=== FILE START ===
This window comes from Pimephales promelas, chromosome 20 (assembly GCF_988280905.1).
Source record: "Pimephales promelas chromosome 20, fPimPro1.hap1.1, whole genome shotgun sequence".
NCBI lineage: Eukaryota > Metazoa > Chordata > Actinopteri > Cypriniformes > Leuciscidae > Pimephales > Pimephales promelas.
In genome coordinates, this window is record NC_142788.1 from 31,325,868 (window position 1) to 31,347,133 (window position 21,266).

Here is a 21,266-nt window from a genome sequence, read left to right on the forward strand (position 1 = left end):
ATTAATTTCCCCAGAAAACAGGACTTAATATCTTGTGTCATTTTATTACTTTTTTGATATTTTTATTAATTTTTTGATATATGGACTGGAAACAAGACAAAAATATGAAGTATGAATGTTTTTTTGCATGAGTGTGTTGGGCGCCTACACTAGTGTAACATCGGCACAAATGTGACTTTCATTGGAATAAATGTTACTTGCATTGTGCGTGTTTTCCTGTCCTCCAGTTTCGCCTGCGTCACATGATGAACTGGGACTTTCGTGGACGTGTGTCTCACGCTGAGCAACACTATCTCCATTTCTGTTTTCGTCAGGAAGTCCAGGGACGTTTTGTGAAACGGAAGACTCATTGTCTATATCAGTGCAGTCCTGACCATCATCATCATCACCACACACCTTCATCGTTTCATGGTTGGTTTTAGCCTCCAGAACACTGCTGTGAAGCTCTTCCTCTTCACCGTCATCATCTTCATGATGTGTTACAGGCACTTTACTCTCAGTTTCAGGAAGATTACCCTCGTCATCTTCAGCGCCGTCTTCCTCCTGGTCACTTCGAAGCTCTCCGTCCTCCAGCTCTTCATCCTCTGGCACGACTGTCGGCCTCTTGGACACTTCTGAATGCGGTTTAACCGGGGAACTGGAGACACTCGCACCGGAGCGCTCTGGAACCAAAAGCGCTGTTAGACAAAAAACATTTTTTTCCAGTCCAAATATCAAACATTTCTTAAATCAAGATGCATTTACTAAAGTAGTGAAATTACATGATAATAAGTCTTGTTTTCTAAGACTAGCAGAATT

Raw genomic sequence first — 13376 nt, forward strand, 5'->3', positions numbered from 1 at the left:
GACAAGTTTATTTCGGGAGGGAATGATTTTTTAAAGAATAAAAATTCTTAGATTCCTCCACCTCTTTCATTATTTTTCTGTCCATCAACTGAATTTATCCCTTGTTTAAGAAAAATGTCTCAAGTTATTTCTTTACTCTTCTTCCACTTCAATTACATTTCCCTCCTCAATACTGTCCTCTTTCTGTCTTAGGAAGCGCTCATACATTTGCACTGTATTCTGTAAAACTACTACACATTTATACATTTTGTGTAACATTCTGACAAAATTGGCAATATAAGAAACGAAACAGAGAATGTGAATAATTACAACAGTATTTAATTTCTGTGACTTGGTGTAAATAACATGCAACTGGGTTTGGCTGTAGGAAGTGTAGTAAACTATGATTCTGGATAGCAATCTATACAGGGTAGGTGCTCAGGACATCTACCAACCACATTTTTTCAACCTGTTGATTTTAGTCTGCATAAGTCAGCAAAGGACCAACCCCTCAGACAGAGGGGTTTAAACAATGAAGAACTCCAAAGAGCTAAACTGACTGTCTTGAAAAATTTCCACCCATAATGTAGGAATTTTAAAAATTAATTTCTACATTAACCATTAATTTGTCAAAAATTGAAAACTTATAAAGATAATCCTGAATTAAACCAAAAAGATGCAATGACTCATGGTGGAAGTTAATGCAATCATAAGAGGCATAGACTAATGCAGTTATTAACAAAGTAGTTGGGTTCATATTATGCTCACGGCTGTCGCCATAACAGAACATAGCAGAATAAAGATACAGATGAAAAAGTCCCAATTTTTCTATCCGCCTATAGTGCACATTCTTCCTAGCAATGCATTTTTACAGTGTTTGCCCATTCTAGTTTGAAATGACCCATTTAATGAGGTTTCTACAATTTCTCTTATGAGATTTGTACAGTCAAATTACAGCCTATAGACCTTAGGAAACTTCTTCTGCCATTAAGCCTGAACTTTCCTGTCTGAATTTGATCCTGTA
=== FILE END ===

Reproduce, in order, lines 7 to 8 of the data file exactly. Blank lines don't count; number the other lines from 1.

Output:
Raw genomic sequence first — 13376 nt, forward strand, 5'->3', positions numbered from 1 at the left:
GACAAGTTTATTTCGGGAGGGAATGATTTTTTAAAGAATAAAAATTCTTAGATTCCTCCACCTCTTTCATTATTTTTCTGTCCATCAACTGAATTTATCCCTTGTTTAAGAAAAATGTCTCAAGTTATTTCTTTACTCTTCTTCCACTTCAATTACATTTCCCTCCTCAATACTGTCCTCTTTCTGTCTTAGGAAGCGCTCATACATTTGCACTGTATTCTGTAAAACTACTACACATTTATACATTTTGTGTAACATTCTGACAAAATTGGCAATATAAGAAACGAAACAGAGAATGTGAATAATTACAACAGTATTTAATTTCTGTGACTTGGTGTAAATAACATGCAACTGGGTTTGGCTGTAGGAAGTGTAGTAAACTATGATTCTGGATAGCAATCTATACAGGGTAGGTGCTCAGGACATCTACCAACCACATTTTTTCAACCTGTTGATTTTAGTCTGCATAAGTCAGCAAAGGACCAACCCCTCAGACAGAGGGGTTTAAACAATGAAGAACTCCAAAGAGCTAAACTGACTGTCTTGAAAAATTTCCACCCATAATGTAGGAATTTTAAAAATTAATTTCTACATTAACCATTAATTTGTCAAAAATTGAAAACTTATAAAGATAATCCTGAATTAAACCAAAAAGATGCAATGACTCATGGTGGAAGTTAATGCAATCATAAGAGGCATAGACTAATGCAGTTATTAACAAAGTAGTTGGGTTCATATTATGCTCACGGCTGTCGCCATAACAGAACATAGCAGAATAAAGATACAGATGAAAAAGTCCCAATTTTTCTATCCGCCTATAGTGCACATTCTTCCTAGCAATGCATTTTTACAGTGTTTGCCCATTCTAGTTTGAAATGACCCATTTAATGAGGTTTCTACAATTTCTCTTATGAGATTTGTACAGTCAAATTACAGCCTATAGACCTTAGGAAACTTCTTCTGCCATTAAGCCTGAACTTTCCTGTCTGAATTTGATCCTGTA